March 25, 2014
What To Do With A Coincidence
By John Scully
Sometimes we experience coincidences that make us stop and think, is there something more than just a coincidence happening here?
The P.O. Box number where I work at Christian Aid Mission is 9037.
Is it only a coincidence that I happened to be in line at the DMV and when it was my turn to register my car the worker picked off the pile license plate number 9037 and assigned to me?
Strange, I thought, but surely it is only a coincidence.
Recently while traveling with my wife to the Dominican Republic, I met a former co-worker whom I had not seen in four years at the JFK airport in New York City. Neither of us lives close to New York, but we met there, between flights, each traveling in different directions.
Again a coincidence.
In my home Bible Study group we are studying the missionary journeys of the Apostle Paul in Acts. It seems he ran into many coincidences.
When Paul was walking at the Areopagus, looking for a way to share about the true God, he happened upon an altar to an Unknown God. Instead of passing it by, he seized upon this circumstance to tell about the Creator God.
When Paul and Silas were in prison an earthquake suddenly occurred, unleashing their bonds. Instead of fleeing the prison, they stayed and witnessed to the jailer.
Paul was a missionary who knew how to use every situation for the glory of God. Many times they were coincidences, but he turned them into opportunities to talk about God.
Such is the life and purpose of a native missionary.
Frequently they walk into situations where an opportunity to share the gospel opens.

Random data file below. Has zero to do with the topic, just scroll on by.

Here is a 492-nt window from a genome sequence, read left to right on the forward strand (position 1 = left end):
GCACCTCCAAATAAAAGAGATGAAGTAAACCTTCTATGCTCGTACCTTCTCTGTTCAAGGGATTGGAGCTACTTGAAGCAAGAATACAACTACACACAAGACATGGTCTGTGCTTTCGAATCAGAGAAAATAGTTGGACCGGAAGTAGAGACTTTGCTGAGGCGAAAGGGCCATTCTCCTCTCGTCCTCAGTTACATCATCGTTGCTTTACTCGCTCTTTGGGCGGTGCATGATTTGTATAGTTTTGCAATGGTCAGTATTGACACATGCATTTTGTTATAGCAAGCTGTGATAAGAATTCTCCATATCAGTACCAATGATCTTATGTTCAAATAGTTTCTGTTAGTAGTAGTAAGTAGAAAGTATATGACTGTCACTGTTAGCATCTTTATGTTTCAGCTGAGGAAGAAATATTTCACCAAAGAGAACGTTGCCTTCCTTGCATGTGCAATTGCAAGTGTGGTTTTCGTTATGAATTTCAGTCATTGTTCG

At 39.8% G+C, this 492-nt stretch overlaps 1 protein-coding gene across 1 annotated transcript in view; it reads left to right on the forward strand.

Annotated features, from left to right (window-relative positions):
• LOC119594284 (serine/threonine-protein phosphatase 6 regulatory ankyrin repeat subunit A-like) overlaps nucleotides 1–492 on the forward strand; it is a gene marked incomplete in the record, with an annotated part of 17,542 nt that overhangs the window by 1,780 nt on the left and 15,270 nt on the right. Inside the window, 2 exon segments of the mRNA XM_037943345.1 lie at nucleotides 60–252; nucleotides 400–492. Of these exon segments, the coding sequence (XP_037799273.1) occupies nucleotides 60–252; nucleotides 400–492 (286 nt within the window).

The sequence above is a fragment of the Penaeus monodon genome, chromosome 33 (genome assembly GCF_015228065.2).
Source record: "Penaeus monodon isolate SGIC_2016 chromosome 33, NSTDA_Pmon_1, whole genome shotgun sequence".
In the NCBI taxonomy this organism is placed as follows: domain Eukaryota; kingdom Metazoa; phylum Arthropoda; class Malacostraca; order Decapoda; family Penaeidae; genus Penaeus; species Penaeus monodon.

This is especially true for native missionaries who live in lands where Christians are persecuted, where they are not able to hold open air meetings or crusades, and in some cases where they are not permitted to gather as a group or meet in a church building. In these places missionaries must view every situation, every coincidence, every circumstance as a time to witness. Indeed, they EXPECT opportunities and consider them God-appointed moments.
Christian Aid exists to help indigenous ministries provide the means for their gospel workers to go out and mingle with people and look for opportunities to share Christ. Servants, ready to move at the slightest coincidental moment, and turn a “chance” meeting into an evangelistic event.
We received the following note from one native missionary:
“It was 8 o’clock in the evening. I found a mobile phone on the road. Obviously some motorcyclist had dropped it. I picked up the phone, but did not turn it off. I was sure the owner would call to claim it. After an hour I received a phone call from a woman inquiring about the phone. I asked her to send someone to collect the phone. I would meet the person in a nearby tea shop. After a while a young man arrived, looking for me. I offered him a cup of tea and witnessed to him, telling him that it was God who let it happen so that I could give him a copy of Scriptures. He thanked me and accepted the book with gratitude and promised to read it. Since then, he is in touch with me, telling me he is reading the Scriptures regularly.”
Whenever someone in America chooses to sponsor a native missionary through Christian Aid, they are opening the door for a missionary to take God’s Word out into the world so that lost souls may hear it.
“So then faith cometh by hearing, and hearing by the word of God,” Romans 10:17 (KJV).
Maybe it is a coincidence that you are reading this now.
But if you think it is more than that, why not sponsor a missionary?